In my early Enneagram training with Don Riso and Russ Hudson, I learned about Levels of Development within each of the nine Enneagram types. The discovery of the Levels was one of Don’s major contributions to Enneagram theory. Although he named this teaching the Levels of Development, later he agreed that it more accurately describes Levels of Functioning. Descending from Healthy to Average to Unhealthy attitudes and behavior, each Level is characterized by the degree to which a person is aligned with Presence.
Enneagram: Levels of Functioning and the Anchor Point
Level One at the top of the list is the Level of Spiritual Liberation, in which a person is fully identified as Presence and is no longer bound by ego. Level Nine, the lowest, is the state in which a person is most constricted and least in contact with Presence. Within the Levels each person has an anchor point, the set point to which the ego returns after the fluctuations of everyday living. Driven by our Basic Fears, the anchor point progressively descends to the lower levels of functioning. The lower the anchor point, the more we are caught in the fixation of our type. By doing our inner work and learning to contact Presence, we move the anchor point to higher levels of functioning.
The model of Levels of Functioning describes how the ego is driven down the levels because of Fears and Desires. However, by definition, development involves addressing the tasks of one stage then moving to the next stage, building on the strength and skills already attained. Think of the developmental stages in infancy and early childhood. Development, then, implies moving up the Levels, beginning at the lowest level in infancy. In my opinion, the movement up the levels proceeds naturally to about Level Five – if the child receives good parenting and is not subjected to trauma. We might call Level Five “normal” in terms of ego development.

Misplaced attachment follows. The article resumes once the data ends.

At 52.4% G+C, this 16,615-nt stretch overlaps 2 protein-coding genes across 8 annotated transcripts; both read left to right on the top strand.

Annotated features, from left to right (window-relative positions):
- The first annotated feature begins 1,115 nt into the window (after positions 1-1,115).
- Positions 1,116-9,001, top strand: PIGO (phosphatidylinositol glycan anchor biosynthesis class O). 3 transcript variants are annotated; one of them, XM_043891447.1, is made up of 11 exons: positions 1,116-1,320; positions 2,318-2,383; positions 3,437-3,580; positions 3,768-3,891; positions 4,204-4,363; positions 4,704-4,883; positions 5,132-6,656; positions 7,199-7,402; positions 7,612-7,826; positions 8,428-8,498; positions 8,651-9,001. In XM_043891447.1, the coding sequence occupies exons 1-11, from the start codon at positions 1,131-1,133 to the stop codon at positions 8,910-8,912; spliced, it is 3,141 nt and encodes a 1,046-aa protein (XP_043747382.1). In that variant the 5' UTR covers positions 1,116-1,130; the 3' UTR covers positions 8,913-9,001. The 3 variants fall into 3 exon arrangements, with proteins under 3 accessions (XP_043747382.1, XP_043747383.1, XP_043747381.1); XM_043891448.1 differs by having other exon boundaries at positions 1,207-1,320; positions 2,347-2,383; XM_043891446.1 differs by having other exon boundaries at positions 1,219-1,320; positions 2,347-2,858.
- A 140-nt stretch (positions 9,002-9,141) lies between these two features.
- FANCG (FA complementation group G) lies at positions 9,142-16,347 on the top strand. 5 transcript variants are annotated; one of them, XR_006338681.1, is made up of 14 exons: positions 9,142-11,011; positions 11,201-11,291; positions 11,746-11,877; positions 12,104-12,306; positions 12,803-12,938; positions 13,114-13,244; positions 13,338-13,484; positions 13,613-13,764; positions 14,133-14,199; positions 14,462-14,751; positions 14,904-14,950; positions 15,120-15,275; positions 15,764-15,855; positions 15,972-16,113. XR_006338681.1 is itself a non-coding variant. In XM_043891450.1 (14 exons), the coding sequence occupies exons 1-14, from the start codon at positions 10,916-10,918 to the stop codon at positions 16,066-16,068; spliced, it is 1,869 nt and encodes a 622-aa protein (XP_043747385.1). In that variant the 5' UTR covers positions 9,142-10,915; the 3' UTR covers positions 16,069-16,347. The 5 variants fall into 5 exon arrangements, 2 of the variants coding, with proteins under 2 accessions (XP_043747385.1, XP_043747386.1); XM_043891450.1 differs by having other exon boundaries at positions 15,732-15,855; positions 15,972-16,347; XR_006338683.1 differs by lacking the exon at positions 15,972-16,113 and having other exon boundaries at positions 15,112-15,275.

What Normal Means
Normal falls in the center of a bell-shaped curve that marks the levels of development. A bell-shaped curve is a statistical image used to convey the probability of distribution of a characteristic. If Level Five is a normal placement for the anchor point (that is, the level at which most people function most of the time, returning to that level again and again as they adjust to the daily events of their lives), then having an anchor point at either Levels Four or Six would represent one standard deviation from the midpoint of normal.
Statistically, based on the bell-shaped curve, we would expect 68% of the population to have their anchor point at Levels Four, Five or Six. Add another standard deviation in each direction away from the midpoint at Level Five and we include Levels Seven and Three. This accounts for 95% of the population. The remaining 5% would be distributed at either tail of the curve, so Levels Two and One account for half of that, or 2.5%, while Levels Eight and Nine account for the other half or the remaining 2.5%
Enneagram and Early Levels of Development
The developmental model of the Levels in the Enneagram begins with infancy.
In my model, using a developmental perspective with the Levels within the Enneagram, everyone begins life at Level Nine. In early infancy babies are totally out of touch with collective reality. They are completely engrossed in their inner experience, mostly with primal somatic sensations like hunger and satiety, warmth and cold, wet and dry.
Infants are completely helpless and dependent upon others for the care they need to survive. They are absorbed in finding comfort and pleasure, and in relieving discomfort. Despite their delightful innocence and sweetness, babies are demanding and without refined emotions such as empathy. They have no compassionate consideration of how Mommy is feeling or a willingness to postpone the satisfaction of their own needs in deference to others.